Zoning laws in the United States came into existence at the turn of the twentieth century and were deemed constitutional under state police power. Since zoning’s inception, states have delegated the bulk of zoning authority to local municipalities, and accordingly, this area of the law is quite diverse. The manifold nature of zoning is strikingly evident at the judicial-review level, where courts grapple with upholding zoning’s legal underpinnings, while at the same time maintaining deference to local decision-making. The interplay between state and local authorities results in a body of law that can be, at times, contradictory and unpredictable.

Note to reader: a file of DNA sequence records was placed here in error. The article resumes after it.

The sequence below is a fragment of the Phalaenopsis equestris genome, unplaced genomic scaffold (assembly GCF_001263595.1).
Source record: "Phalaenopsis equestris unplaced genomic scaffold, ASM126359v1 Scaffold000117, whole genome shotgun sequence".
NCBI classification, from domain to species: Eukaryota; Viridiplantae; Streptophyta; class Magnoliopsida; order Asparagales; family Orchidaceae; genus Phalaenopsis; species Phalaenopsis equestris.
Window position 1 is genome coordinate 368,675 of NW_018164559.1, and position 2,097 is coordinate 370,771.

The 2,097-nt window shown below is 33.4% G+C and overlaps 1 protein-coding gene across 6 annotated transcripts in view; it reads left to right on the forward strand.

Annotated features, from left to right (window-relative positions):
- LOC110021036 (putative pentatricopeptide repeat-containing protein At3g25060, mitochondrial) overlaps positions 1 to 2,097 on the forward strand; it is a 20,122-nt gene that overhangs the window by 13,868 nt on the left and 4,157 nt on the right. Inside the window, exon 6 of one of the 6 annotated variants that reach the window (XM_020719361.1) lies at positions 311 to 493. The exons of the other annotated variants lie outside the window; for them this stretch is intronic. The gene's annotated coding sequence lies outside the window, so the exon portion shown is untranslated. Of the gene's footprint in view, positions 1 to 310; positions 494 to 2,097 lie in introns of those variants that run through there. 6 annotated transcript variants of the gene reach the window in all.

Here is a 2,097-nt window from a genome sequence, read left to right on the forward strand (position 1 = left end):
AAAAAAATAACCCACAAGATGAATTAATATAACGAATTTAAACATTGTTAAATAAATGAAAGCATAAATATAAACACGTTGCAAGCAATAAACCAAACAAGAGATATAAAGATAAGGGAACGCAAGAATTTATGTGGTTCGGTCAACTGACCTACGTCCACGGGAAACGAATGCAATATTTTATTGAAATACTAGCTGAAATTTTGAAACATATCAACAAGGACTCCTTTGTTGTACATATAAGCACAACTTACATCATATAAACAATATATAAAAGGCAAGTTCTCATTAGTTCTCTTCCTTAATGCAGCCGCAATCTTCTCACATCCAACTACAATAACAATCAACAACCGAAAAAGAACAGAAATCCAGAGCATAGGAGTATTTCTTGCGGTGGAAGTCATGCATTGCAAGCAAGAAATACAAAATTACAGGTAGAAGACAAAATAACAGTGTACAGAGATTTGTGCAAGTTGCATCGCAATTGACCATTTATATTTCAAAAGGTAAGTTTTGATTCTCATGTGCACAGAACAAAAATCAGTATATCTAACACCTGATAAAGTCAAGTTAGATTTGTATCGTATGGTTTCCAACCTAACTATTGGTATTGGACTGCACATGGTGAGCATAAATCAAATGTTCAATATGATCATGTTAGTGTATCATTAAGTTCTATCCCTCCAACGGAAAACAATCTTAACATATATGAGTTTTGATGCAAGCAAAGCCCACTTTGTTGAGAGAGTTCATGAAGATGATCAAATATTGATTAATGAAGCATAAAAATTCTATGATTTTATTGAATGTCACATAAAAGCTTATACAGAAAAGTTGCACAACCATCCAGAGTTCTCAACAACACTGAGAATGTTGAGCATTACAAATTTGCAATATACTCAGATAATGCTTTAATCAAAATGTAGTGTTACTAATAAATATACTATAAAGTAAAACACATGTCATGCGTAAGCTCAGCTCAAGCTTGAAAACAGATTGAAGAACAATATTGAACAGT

To have standing to oppose an act of a local zoning board, Massachusetts law requires a person to be “aggrieved”; however, courts’ attempts to define aggrievement have yielded inconsistent results. Recently, in Kenner v. Zoning Board of Appeals, the Massachusetts Supreme Judicial Court (SJC) attempted to clarify the standard, but only managed to further shroud standing laws in confusion and ambiguity. In essence, the SJC raised the bar for threshold standing determinations, and in doing so, utilized vague and imprecise language in defining aggrievement. In addition, the SJC created potential disruption in the well-settled area of the law of particularized harm. . .